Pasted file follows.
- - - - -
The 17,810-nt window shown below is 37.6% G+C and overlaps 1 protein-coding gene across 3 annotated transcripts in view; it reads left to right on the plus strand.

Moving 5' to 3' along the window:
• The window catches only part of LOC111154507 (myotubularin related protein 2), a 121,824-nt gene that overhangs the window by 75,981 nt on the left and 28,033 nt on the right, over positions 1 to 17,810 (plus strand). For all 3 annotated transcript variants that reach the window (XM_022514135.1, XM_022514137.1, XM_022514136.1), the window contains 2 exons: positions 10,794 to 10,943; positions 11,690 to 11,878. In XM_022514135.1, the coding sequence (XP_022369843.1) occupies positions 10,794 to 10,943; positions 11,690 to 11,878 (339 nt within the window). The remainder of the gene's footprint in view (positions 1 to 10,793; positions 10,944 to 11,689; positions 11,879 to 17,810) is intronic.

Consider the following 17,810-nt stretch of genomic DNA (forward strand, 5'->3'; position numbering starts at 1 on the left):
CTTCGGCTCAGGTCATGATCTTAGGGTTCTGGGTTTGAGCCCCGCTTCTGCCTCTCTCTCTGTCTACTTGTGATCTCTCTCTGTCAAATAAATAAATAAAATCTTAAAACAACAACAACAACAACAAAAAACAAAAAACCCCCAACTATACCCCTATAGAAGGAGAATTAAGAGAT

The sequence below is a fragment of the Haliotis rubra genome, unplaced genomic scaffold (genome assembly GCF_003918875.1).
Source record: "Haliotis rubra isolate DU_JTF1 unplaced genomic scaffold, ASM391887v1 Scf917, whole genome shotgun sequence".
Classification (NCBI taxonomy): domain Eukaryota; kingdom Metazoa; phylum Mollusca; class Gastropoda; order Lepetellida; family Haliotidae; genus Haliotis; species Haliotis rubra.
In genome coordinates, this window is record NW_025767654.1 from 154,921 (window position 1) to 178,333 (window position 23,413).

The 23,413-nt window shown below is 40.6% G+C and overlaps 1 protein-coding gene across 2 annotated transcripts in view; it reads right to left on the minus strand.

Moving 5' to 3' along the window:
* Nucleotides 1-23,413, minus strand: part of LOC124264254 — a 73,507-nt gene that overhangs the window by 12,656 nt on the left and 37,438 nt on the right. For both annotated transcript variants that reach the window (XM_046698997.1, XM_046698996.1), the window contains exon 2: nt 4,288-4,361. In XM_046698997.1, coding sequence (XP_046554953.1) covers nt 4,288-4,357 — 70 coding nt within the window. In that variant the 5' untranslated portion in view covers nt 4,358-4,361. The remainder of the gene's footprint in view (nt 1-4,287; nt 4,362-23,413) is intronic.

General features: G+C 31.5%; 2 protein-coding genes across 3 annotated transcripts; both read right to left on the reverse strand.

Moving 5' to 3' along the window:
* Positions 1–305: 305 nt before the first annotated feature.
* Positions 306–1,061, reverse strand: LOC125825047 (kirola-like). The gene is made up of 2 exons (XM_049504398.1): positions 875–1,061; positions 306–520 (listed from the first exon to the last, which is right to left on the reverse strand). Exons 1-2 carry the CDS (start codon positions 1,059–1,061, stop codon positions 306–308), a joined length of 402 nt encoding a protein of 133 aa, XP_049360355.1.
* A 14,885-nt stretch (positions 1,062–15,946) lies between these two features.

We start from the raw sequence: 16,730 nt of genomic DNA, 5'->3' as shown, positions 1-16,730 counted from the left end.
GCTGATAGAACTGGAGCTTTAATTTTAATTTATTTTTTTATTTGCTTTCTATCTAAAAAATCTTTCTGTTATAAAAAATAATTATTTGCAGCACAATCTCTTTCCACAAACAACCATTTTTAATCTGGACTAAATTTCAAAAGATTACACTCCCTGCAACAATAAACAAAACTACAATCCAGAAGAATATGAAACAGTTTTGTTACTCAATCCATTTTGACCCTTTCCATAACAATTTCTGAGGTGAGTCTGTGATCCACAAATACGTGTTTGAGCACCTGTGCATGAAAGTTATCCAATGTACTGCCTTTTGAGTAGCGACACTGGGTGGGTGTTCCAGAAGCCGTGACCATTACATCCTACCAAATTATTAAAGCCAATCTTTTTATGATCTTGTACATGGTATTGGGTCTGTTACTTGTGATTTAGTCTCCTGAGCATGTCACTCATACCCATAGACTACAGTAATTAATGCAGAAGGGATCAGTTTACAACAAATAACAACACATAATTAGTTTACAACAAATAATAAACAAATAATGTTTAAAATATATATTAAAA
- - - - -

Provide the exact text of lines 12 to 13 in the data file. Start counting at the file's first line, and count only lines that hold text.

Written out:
* Nucleotides 1-23,413, minus strand: part of LOC124264254 — a 73,507-nt gene that overhangs the window by 12,656 nt on the left and 37,438 nt on the right. For both annotated transcript variants that reach the window (XM_046698997.1, XM_046698996.1), the window contains exon 2: nt 4,288-4,361. In XM_046698997.1, coding sequence (XP_046554953.1) covers nt 4,288-4,357 — 70 coding nt within the window. In that variant the 5' untranslated portion in view covers nt 4,358-4,361. The remainder of the gene's footprint in view (nt 1-4,287; nt 4,362-23,413) is intronic.

General features: G+C 31.5%; 2 protein-coding genes across 3 annotated transcripts; both read right to left on the reverse strand.